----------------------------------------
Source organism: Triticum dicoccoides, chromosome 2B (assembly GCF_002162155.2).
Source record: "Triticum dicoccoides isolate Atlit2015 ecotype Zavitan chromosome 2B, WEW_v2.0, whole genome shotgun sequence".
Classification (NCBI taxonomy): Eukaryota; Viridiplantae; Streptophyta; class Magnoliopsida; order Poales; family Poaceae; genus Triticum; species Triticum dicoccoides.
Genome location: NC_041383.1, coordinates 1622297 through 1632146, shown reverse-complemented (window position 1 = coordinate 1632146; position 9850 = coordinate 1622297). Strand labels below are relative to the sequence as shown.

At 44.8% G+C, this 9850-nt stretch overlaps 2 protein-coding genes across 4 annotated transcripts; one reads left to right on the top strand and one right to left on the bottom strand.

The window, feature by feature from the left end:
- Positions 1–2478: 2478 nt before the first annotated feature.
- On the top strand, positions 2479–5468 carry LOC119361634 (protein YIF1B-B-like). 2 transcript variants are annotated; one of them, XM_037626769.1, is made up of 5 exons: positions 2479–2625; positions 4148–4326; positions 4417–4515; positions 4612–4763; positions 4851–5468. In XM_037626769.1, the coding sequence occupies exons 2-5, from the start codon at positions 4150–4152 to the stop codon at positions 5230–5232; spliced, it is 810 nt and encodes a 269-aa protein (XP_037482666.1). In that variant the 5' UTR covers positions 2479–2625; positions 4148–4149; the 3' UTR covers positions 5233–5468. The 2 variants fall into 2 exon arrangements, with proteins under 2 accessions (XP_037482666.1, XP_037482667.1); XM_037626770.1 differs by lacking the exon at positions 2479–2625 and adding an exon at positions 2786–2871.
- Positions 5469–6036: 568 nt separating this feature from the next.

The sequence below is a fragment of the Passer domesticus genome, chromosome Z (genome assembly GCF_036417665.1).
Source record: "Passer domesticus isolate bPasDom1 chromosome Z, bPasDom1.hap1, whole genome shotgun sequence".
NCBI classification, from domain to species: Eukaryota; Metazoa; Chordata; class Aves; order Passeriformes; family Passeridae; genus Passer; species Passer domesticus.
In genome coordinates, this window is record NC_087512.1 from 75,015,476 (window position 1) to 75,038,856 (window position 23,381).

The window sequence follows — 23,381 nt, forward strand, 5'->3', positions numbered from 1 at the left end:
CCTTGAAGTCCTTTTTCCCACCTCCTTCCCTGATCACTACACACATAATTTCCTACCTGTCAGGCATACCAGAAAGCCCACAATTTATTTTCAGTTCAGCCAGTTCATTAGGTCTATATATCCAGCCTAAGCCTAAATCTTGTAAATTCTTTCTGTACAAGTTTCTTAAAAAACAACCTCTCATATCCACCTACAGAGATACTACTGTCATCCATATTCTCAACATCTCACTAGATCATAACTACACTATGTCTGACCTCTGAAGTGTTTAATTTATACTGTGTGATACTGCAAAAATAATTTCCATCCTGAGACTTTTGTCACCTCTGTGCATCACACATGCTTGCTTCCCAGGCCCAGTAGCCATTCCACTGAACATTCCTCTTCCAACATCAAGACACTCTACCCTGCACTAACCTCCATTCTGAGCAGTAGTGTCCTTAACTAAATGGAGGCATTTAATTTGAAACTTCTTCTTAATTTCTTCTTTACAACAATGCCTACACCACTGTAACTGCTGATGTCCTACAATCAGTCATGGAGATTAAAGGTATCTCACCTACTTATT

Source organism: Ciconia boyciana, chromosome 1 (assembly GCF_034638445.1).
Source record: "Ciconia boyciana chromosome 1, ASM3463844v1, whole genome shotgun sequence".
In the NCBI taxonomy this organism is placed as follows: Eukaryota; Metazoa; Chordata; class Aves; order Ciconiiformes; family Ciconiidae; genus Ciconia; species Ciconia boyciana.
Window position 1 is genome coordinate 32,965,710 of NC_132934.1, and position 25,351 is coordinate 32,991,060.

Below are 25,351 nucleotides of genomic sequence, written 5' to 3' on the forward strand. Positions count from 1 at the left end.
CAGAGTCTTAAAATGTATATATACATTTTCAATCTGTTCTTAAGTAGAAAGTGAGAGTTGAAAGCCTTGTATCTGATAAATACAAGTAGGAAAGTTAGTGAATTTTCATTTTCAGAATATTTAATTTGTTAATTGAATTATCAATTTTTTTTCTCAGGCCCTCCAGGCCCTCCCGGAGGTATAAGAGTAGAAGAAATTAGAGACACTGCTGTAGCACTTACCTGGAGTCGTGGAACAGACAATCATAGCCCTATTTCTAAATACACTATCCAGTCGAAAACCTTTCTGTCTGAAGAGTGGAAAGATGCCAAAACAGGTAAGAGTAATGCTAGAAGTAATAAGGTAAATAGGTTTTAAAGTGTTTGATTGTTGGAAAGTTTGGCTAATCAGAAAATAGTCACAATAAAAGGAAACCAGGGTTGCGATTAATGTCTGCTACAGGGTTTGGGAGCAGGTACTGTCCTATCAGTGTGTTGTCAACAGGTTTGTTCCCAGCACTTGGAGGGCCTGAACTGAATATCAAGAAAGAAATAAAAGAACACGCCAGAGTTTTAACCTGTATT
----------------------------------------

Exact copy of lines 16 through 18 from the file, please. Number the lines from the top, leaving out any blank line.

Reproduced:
Source organism: Ciconia boyciana, chromosome 1 (assembly GCF_034638445.1).
Source record: "Ciconia boyciana chromosome 1, ASM3463844v1, whole genome shotgun sequence".
In the NCBI taxonomy this organism is placed as follows: Eukaryota; Metazoa; Chordata; class Aves; order Ciconiiformes; family Ciconiidae; genus Ciconia; species Ciconia boyciana.